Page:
“After the war, I came home and there was no real proof I was even there, other than a few pictures. A couple of years went by and my daughter was doing a report and I realized she didn’t even know about her country, the country I served and almost died for.”
I was in awe as I saw a beautiful high photo-quality poster in red, white and blue, covered in pictures of United States Presidents, currency, states, maps and facts. It was truly incredible.

“That’s when I decided to make this poster, so kids like my daughter will know who we are and what we fight for. I spent eight months straight doing all the research to include on here.”
What happened next showed how much I needed the reminder this man brought into my life.

He got excited and started to point at a picture on the poster, “I marked all the presidents who died in office, and those who were assassinated in office. President William Harrison wouldn’t wear a hat at his inauguration, even though the weather was terrible. He was put into office and died thirty days later, many think because an illness he caught on inauguration day. ” He then proceeded to tell me about how each president died or was killed. He told me that President Benjamin Harrison was the grandson of President William Harrison, and noted the father/son presidents, as well.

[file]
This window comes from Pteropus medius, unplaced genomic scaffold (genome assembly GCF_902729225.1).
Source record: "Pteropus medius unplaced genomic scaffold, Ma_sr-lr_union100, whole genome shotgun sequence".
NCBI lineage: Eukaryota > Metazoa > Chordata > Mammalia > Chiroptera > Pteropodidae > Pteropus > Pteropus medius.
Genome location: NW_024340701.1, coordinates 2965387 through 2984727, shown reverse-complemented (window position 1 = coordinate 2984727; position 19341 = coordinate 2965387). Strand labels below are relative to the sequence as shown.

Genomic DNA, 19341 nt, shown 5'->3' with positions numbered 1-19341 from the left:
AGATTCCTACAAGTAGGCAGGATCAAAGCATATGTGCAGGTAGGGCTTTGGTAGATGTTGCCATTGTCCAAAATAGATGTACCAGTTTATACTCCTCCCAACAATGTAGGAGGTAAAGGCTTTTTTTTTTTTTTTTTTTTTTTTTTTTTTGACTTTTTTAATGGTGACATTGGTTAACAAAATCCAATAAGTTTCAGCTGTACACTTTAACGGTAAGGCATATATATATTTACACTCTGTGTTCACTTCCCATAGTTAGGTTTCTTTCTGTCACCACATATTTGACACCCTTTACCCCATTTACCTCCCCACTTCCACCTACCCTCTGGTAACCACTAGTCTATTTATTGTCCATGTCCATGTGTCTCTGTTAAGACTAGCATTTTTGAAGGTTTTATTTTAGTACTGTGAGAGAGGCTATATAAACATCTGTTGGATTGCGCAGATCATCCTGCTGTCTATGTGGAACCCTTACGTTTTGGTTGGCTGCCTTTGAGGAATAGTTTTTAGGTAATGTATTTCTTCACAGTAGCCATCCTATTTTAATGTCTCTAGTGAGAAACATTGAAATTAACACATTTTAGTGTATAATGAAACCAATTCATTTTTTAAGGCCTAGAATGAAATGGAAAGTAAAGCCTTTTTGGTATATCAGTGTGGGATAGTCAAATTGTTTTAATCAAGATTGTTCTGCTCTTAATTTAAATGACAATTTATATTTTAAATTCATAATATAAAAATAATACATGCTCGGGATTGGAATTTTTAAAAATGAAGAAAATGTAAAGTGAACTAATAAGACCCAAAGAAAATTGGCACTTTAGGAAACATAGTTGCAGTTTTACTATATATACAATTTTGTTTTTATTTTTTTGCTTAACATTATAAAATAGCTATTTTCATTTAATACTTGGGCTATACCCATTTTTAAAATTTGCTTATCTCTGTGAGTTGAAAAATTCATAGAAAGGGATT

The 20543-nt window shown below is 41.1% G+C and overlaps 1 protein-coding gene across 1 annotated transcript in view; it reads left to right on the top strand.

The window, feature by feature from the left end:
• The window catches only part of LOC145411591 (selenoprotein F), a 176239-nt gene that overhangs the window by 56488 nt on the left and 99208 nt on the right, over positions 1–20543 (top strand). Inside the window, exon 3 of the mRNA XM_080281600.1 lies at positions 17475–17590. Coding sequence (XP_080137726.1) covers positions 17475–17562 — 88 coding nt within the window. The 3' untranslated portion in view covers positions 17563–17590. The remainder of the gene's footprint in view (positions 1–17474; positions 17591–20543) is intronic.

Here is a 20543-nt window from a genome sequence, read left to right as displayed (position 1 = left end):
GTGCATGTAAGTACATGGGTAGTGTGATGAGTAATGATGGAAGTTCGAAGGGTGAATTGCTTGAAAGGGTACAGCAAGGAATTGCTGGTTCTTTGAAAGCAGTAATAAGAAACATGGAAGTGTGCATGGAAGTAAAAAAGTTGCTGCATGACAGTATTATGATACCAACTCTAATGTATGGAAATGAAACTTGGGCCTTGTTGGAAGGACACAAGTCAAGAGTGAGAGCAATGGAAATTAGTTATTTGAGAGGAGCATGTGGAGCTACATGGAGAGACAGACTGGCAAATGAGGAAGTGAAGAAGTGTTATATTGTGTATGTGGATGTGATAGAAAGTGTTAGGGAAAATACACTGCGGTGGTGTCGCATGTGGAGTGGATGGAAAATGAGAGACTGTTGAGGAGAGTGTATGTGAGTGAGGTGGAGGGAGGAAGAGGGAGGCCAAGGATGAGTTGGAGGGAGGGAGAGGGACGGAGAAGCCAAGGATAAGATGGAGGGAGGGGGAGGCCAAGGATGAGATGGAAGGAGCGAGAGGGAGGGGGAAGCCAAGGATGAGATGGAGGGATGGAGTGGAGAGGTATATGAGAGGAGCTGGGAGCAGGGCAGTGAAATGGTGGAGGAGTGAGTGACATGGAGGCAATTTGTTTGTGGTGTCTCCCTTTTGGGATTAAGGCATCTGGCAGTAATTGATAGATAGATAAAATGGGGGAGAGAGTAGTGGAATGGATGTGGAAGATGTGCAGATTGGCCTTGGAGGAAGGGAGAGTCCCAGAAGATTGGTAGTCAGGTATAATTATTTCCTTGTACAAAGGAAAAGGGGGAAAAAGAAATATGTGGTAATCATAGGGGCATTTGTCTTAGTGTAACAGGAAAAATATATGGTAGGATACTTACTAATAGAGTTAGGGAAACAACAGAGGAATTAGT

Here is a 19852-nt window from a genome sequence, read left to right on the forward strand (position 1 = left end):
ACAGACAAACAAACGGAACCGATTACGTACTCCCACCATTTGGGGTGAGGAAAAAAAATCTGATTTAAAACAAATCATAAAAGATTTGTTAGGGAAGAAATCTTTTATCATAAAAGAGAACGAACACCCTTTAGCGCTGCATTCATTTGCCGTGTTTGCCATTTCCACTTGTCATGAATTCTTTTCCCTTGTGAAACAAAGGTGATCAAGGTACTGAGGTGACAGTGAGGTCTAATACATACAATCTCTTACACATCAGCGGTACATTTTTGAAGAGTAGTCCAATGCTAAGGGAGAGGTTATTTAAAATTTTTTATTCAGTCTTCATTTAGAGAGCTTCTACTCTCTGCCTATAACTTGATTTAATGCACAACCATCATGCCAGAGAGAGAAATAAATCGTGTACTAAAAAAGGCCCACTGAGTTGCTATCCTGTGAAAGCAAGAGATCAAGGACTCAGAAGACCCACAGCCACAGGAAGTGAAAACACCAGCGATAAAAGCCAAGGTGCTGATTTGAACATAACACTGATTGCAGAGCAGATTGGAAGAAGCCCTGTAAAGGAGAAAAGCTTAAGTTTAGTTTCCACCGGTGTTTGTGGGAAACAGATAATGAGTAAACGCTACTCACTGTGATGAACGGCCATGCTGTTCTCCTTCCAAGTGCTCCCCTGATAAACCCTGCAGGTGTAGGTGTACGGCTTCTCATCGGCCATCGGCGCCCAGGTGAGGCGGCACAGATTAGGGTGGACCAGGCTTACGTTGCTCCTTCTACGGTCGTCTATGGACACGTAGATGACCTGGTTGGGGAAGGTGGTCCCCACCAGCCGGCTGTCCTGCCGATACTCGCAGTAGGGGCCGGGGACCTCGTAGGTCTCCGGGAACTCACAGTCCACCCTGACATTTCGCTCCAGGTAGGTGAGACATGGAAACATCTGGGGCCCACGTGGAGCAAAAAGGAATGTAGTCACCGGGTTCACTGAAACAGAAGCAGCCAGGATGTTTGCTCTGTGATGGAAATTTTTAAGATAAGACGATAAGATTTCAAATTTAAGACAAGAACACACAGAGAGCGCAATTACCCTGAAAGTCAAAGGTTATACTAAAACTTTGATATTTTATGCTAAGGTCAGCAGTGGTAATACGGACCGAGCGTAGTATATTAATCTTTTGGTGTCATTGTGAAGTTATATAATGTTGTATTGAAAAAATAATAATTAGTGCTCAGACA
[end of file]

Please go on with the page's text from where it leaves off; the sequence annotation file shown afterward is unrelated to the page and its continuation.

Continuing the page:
With just as much enthusiasm, he pointed to each of the dollar bills that have ever circulated, and some that haven’t circulated, out of the U.S. Mint. He told the stories of how individuals who had never been president ended up on the currency, an honor usually reserved for presidents.

“Benjamin Franklin was one of the only core writers and signers of the Declaration of Independence and the U.S. Constitution (along with Washington, Madison and others) who didn’t go on to be president, but he did serve as U.S. Secretary of the Treasury, and they wanted to honor him for his service, so they stuck him on the $100 bill.”
“All bills above the $100 bill were taken out of print in 1969 because there was too much counterfeit and fraud. The $10,000 bill featured a portrait of Salmon P. Chase, of Chase Bank, and he was never a president either, nor was Alexander Hamilton, but he was killed in a duel when Aaron Burr put a bullet in his head and his political friends wanted to honor his service as the first Secretary of the Trearuery so they put him on, too. The $100,000 bill has a portrait of Woodrow Wilson, but it was never put into print.”

“I wonder if they ever created a million dollar bill? I called and asked around and was told ‘no’, but then one day a lady showed up at Walmart and tried to cash a million dollar bill. They arrested her and later I called and asked what happened to the bill.”
Then he pulled out his wallet yet again and brought out a laminated copy of the fake one million dollar bill. It was stunning and incredibly realistic.